Patient privacy curtains often contaminated with superbugs, study finds

Hospital Privacy Curtains Could Be Breeding Ground for Germs

Hospital Privacy Curtains Could Be Breeding Ground for Germs

Mody notes that the study suggests that numerous MDROs seen on patients are also seen in their rooms early in their stay, suggesting that transmission to room surfaces is rapid.

VRE was found to be most prevalent in 210 of the cultures grown in the lab. VRE is a bacteria that causes bloodstream infections. Patient colonization with MRSA and VRE were each associated with contamination of the bedside curtain, investigators determined. A total of 1521 samples from 625 rooms were obtained from the edges of privacy curtains where they are touched most often, and the researchers were particularly interested in any links between bacteria found on patients, and MDRO contamination on their privacy curtain at the same visit.

The findings showed that 22% of the samples from the privacy curtains tested positive for multidrug-resistant organisms, with contamination rates ranging from 12% to 28.5%, depending on the facility. Because of overuse of antibiotics, these bacteria have evolved the ability to withstand attempts to treat infections with drugs that once killed them.

Researchers from Michigan Medicine's University Hospital in Ann Arbor conducted the study at six skilled nursing facilities in southeast Michigan.

"When these germs are not washed off, they pass easily from person to person and objects to person and make people sick", added Reyes.

What is more, when visits found VRE on the curtain, nearly six in ten (57.6%) patients were also contaminated with the bug.

The percentage of curtains infected with different bugs ranged from five percent for MRSA, to six percent for resistant gram-negative bacilli (R-GNB), and 14 percent for vancomycin-resistant enterococci (VRE) - all potentially deadly. Curtain contamination was often intermittent among 18 patients with 6 months of follow up.

Presenting their findings at the European Congress of Clinical Microbiology & Infectious Diseases (ECCMID) in Amsterdam, the researchers said there was no significant difference between private and shared rooms.

"MDRO curtain contamination is common in SNFs and often reflects patient colonisation".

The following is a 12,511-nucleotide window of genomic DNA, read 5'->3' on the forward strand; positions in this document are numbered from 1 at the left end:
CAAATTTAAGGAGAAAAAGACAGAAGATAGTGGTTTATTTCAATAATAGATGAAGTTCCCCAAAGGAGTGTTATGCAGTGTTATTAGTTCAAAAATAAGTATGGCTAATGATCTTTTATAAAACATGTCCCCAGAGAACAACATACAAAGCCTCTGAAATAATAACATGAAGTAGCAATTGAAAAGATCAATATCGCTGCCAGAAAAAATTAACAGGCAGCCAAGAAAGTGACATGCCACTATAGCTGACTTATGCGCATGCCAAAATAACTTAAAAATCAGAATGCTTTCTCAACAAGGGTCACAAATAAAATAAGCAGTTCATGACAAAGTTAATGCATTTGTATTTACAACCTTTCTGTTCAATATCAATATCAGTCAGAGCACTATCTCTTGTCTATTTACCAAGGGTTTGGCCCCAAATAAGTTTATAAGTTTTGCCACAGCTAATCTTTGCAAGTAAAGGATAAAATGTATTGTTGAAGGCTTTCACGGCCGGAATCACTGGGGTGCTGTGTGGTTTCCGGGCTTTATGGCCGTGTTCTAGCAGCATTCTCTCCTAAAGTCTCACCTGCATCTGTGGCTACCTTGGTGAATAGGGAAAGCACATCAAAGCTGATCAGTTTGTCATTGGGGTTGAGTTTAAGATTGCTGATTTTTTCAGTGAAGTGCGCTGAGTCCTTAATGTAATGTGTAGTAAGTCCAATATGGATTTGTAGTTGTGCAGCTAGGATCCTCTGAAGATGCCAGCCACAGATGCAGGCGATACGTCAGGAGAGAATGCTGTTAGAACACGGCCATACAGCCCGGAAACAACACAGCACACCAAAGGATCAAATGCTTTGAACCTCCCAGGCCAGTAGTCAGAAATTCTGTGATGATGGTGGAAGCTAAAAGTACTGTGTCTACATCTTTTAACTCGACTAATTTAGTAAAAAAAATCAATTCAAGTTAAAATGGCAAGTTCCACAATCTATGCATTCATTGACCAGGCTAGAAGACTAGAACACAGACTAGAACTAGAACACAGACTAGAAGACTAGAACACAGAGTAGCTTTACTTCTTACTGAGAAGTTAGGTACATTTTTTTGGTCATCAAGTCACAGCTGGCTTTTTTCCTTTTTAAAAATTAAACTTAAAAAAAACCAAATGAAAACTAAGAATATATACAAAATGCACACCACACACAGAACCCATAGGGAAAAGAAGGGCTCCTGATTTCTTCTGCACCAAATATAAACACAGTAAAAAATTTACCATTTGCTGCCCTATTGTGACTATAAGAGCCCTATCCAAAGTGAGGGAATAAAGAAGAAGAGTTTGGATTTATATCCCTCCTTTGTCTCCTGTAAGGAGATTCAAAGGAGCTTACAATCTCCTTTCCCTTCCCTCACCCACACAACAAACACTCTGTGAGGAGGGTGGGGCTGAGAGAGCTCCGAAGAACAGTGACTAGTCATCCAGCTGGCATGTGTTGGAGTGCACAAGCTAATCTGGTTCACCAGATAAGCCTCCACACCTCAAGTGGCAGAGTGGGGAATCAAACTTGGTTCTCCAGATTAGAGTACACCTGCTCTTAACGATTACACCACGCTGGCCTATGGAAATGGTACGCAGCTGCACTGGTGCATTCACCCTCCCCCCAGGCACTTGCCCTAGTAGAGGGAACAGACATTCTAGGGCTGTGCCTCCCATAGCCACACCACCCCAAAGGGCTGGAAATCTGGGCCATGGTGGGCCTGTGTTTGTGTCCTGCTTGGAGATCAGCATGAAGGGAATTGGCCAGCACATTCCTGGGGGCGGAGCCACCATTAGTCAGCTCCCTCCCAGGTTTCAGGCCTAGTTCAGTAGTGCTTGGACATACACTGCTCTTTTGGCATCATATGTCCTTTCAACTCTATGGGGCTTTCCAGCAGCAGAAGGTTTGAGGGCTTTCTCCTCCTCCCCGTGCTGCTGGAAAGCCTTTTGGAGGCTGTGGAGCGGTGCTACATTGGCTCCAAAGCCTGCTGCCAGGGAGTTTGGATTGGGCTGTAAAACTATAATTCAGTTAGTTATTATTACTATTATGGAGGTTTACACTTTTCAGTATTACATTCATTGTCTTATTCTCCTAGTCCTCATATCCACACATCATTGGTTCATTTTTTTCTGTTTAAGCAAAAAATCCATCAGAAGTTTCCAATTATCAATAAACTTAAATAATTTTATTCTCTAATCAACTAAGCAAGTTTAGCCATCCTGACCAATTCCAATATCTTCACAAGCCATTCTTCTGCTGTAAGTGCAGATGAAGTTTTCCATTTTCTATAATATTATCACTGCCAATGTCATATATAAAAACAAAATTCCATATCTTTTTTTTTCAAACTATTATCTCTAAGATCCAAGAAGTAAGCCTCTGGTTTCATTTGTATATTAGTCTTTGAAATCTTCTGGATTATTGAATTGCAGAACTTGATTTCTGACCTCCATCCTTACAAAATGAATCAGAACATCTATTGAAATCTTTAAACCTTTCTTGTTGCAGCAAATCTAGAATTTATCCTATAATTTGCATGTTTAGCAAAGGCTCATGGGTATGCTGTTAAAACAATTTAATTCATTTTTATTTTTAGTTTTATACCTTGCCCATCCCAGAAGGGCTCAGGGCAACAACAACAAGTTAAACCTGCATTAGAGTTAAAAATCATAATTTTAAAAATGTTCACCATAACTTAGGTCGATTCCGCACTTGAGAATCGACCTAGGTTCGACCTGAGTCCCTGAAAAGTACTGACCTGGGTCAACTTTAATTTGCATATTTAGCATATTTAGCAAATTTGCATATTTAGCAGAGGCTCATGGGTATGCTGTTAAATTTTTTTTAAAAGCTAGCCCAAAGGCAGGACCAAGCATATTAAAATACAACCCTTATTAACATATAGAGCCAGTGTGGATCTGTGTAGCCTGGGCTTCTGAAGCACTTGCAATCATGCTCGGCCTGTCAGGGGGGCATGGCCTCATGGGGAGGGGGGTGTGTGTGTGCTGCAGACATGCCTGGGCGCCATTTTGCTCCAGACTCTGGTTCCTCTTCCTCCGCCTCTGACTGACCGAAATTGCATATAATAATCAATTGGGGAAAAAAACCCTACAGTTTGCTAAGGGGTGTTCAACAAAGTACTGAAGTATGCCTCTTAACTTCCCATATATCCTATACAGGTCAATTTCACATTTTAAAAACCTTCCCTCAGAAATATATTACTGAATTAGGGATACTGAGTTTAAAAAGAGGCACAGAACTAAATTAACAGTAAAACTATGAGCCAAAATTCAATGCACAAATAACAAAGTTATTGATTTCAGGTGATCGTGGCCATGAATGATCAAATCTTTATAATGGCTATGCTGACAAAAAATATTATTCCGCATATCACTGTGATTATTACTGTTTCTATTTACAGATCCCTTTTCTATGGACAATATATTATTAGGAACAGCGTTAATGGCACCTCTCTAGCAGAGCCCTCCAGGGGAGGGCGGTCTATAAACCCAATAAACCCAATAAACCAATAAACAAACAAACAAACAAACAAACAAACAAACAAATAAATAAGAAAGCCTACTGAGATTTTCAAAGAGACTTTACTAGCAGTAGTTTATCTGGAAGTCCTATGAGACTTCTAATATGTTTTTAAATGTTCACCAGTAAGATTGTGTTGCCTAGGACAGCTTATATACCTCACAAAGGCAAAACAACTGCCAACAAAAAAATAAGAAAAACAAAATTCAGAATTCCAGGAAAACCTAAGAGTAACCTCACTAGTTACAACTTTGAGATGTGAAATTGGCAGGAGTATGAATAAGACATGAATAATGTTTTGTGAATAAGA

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She added, "But our findings make an argument for addressing transmission of MDROs in a way that involves patients, too".

They hope the results will better inform curtain hygiene protocols.

In the study, the research team conducted a prospective cohort study across six SNFs in southeast MI, obtaining bacterial culture samples from several sites on each patient's body, as well as from high-touch surfaces in the patient's room. Furthermore, six percent of patients who didn't initially have superbugs tested positive for them on their hands later in their stay.

After analyzing the data, the research team saw that privacy curtain contamination in patient rooms was common, and that curtains were most often contaminated with the same MDRO as the patient in that room.

Prof Mody said: "Patient privacy curtains are high-touch surfaces that are cleaned infrequently and could contribute to pathogen transmission".

Superbugs are unsafe multi-drug resistant organisms also referred to as MDROs. "Further studies are needed to determine conclusively whether contaminated privacy curtains are a source of multidrug-resistant organism transmission to patients".

Almost 20,000 MRSA-related deaths occurred in the US in 2017, a lot of them from hospital- acquired infections, according to the US Centers for Disease Control.

This will include 90,000 in Britain unless something is done to halt their rise, the OECD (Organisation for Economic Co-operation and Development) said.

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